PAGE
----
How to Make a Plant Cell Diagram

By Kathryn Hatter; Updated April 24, 2017
A plant cell diagram can be helpful in teaching science to students.

A plant cell is similar to an animal cell in some ways, but there are also some basic differences. Plant cells have rigid outer cell walls outside cell membranes, while animal cells have only cell membranes around the outer perimeter. A plant cell diagram can be helpful in teaching science to students. Create a simple and colorful diagram with bold labels to show students all the important parts of a plant cell.

A large green outline represents the cell wall.

Draw a large oblong green outline to represent the cell wall of the plant cell. This outline should be somewhat thick.

A second outline represents the cell membrane.

Draw a second outline inside the first to represent the cell membrane. This line should be more narrow.

Illustrate cytoplasm and the vacuole.

Illustrate the cytoplasm by coloring the inner area of the cell light green, and draw the large central vacuole as a large oblong shape in the center area of the plant cell.

Add the nucleus and nucleolus.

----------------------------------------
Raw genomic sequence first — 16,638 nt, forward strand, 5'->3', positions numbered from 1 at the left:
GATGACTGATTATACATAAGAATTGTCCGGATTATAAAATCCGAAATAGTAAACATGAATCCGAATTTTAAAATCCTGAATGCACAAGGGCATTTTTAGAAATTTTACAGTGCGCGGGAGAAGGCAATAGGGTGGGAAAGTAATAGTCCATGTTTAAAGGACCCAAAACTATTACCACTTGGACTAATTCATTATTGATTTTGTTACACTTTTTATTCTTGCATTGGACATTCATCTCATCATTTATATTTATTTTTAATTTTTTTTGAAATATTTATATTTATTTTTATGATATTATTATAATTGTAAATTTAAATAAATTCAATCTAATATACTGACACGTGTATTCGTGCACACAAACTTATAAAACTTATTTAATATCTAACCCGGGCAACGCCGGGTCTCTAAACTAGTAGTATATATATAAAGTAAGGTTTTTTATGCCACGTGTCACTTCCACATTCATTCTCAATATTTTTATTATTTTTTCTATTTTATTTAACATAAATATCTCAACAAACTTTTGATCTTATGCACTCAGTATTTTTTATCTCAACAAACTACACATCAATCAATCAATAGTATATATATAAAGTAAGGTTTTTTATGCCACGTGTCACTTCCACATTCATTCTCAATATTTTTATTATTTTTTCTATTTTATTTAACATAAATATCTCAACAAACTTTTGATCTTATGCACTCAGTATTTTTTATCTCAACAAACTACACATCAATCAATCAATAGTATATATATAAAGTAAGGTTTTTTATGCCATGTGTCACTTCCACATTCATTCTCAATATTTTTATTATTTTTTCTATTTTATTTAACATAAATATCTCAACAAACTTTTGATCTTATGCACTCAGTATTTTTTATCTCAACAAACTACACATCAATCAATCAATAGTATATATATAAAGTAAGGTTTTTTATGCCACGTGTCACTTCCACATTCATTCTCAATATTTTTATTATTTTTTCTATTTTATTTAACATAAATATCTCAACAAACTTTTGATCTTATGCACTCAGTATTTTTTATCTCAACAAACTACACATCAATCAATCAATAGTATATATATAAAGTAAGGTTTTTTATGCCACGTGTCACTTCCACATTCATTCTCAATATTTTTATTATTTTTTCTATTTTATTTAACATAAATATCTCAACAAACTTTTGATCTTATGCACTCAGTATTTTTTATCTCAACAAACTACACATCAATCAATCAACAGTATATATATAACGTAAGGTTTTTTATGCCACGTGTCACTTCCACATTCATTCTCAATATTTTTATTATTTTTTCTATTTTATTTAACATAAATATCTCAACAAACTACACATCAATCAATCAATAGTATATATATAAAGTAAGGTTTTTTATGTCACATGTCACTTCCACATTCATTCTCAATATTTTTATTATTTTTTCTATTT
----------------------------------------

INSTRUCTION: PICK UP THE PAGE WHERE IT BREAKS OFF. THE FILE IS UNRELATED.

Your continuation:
Add the nucleus as a circular shape at one side and the nucleolus as a smaller circle within the nucleus.

Add chloroplasts.

Draw several small dark-green oval shapes to add chloroplasts to the plant cell.

Ilustrate the mitochondria.

Add three or four pink oval shapes as mitochondria found in the plant cell. Draw a zigzag line through the mitochondria and space them around the inside of the cell.

Add golgi vesicles.

Draw long, thin, orange shapes to represent any golgi apparatuses. Off to the side of each golgi apparatus, add several orange circles to represent the golgi vesicles.

Illustrate the endoplasmic reticulum and ribosomes.

Place the smooth endoplasmic reticulum above the nucleus and the rough endoplasmic reticulum below it. These parts are long and thin, and wind back and forth. They are very similar in appearance. Add some black dots around these parts to represent ribosomes.

A gray oval represents an amyloplast.

Draw a gray oval to represent an amyloplast. Add a darker swirl inside the oval.

Label all the parts.

About the Author

Kathryn Hatter is a veteran home-school educator, as well as an accomplished gardener, quilter, crocheter, cook, decorator and digital graphics creator. As a regular contributor to Natural News, many of Hatter's Internet publications focus on natural health and parenting. Hatter has also had publication on home improvement websites such as Redbeacon.